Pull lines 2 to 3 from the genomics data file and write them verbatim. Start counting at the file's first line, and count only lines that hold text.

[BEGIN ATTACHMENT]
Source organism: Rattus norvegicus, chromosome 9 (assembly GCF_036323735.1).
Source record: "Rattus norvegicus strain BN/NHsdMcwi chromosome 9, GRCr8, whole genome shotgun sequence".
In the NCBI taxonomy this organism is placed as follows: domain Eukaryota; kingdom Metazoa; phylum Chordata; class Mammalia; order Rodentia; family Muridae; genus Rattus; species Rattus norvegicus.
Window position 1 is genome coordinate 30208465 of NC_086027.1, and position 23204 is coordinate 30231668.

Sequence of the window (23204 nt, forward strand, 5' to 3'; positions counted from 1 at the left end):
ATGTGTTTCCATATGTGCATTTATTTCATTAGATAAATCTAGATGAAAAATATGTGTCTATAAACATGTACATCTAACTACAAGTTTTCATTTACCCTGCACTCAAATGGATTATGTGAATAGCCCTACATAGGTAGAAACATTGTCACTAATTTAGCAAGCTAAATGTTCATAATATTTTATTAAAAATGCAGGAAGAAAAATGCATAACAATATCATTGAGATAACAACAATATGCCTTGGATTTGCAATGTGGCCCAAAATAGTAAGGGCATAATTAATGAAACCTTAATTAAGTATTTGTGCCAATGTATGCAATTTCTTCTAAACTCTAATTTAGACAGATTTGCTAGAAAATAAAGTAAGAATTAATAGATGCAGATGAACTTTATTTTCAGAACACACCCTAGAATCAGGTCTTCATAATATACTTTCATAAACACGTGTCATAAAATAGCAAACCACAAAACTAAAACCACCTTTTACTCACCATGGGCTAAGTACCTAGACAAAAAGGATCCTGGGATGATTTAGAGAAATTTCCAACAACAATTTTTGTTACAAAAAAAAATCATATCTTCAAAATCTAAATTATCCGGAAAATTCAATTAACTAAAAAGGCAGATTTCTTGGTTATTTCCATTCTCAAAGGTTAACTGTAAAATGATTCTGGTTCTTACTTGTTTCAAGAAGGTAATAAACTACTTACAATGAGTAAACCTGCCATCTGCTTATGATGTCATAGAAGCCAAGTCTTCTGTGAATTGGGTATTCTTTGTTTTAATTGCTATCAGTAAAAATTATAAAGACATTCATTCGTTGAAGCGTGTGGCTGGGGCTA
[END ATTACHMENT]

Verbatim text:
Source record: "Rattus norvegicus strain BN/NHsdMcwi chromosome 9, GRCr8, whole genome shotgun sequence".
In the NCBI taxonomy this organism is placed as follows: domain Eukaryota; kingdom Metazoa; phylum Chordata; class Mammalia; order Rodentia; family Muridae; genus Rattus; species Rattus norvegicus.